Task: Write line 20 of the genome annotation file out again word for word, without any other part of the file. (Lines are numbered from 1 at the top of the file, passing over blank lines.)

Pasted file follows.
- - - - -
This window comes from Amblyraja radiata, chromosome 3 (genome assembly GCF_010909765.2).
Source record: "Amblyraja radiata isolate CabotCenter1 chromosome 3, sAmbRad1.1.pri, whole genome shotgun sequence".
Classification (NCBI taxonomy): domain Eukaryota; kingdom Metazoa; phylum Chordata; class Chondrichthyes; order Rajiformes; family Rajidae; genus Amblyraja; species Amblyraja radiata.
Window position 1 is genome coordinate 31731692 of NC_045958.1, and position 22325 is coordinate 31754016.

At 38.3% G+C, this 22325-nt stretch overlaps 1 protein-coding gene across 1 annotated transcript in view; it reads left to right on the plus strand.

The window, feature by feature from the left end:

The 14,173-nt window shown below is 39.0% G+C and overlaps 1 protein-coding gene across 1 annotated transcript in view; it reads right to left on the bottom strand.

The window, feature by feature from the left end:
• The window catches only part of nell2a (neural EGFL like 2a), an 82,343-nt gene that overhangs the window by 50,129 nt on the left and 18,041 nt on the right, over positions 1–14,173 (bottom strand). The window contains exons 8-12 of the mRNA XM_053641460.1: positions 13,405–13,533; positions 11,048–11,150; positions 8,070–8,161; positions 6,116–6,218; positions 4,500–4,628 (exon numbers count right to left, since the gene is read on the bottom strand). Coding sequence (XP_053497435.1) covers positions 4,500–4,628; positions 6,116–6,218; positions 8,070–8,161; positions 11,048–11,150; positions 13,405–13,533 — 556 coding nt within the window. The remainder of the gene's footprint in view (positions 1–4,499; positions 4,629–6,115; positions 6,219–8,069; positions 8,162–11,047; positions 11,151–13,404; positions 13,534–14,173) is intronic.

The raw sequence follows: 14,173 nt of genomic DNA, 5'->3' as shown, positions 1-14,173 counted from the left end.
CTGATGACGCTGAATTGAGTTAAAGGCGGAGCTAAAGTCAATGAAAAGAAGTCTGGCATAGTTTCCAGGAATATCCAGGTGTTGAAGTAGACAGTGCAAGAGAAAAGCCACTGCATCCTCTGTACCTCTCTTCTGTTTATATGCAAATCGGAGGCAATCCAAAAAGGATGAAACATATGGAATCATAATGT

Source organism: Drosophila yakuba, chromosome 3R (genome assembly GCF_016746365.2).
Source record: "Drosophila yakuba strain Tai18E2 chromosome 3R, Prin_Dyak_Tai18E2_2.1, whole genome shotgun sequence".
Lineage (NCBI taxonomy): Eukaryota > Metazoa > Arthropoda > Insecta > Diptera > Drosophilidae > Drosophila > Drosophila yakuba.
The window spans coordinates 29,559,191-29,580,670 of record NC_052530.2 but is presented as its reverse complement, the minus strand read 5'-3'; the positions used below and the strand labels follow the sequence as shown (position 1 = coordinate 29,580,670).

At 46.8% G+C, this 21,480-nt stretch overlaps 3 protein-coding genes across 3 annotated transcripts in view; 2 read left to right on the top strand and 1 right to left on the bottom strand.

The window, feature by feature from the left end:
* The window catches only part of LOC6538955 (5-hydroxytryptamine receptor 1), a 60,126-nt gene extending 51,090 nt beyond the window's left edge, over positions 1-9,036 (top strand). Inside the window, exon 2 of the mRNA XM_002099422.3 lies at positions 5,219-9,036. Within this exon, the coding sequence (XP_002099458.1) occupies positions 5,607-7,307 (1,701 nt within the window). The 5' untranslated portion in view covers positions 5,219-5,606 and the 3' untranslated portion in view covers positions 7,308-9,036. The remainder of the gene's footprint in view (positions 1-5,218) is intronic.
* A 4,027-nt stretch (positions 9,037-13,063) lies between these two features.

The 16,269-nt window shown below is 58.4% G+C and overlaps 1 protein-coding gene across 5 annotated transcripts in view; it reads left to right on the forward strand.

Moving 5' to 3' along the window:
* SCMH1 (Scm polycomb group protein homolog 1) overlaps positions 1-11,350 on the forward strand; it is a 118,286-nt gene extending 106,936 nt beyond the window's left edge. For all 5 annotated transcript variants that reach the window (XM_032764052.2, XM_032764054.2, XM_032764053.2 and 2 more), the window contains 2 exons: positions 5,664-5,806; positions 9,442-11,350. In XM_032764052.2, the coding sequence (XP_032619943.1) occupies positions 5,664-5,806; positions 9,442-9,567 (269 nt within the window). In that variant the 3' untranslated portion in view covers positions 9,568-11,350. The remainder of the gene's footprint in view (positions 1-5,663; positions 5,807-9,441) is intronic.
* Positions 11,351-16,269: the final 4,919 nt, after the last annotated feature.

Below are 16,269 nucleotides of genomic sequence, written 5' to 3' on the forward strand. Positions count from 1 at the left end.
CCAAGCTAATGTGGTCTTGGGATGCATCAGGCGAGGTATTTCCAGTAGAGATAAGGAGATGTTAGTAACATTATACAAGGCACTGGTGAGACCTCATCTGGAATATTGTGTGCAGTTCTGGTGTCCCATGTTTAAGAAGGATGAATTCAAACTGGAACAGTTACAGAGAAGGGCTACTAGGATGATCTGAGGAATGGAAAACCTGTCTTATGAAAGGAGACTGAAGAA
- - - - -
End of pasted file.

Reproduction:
The 16,269-nt window shown below is 58.4% G+C and overlaps 1 protein-coding gene across 5 annotated transcripts in view; it reads left to right on the forward strand.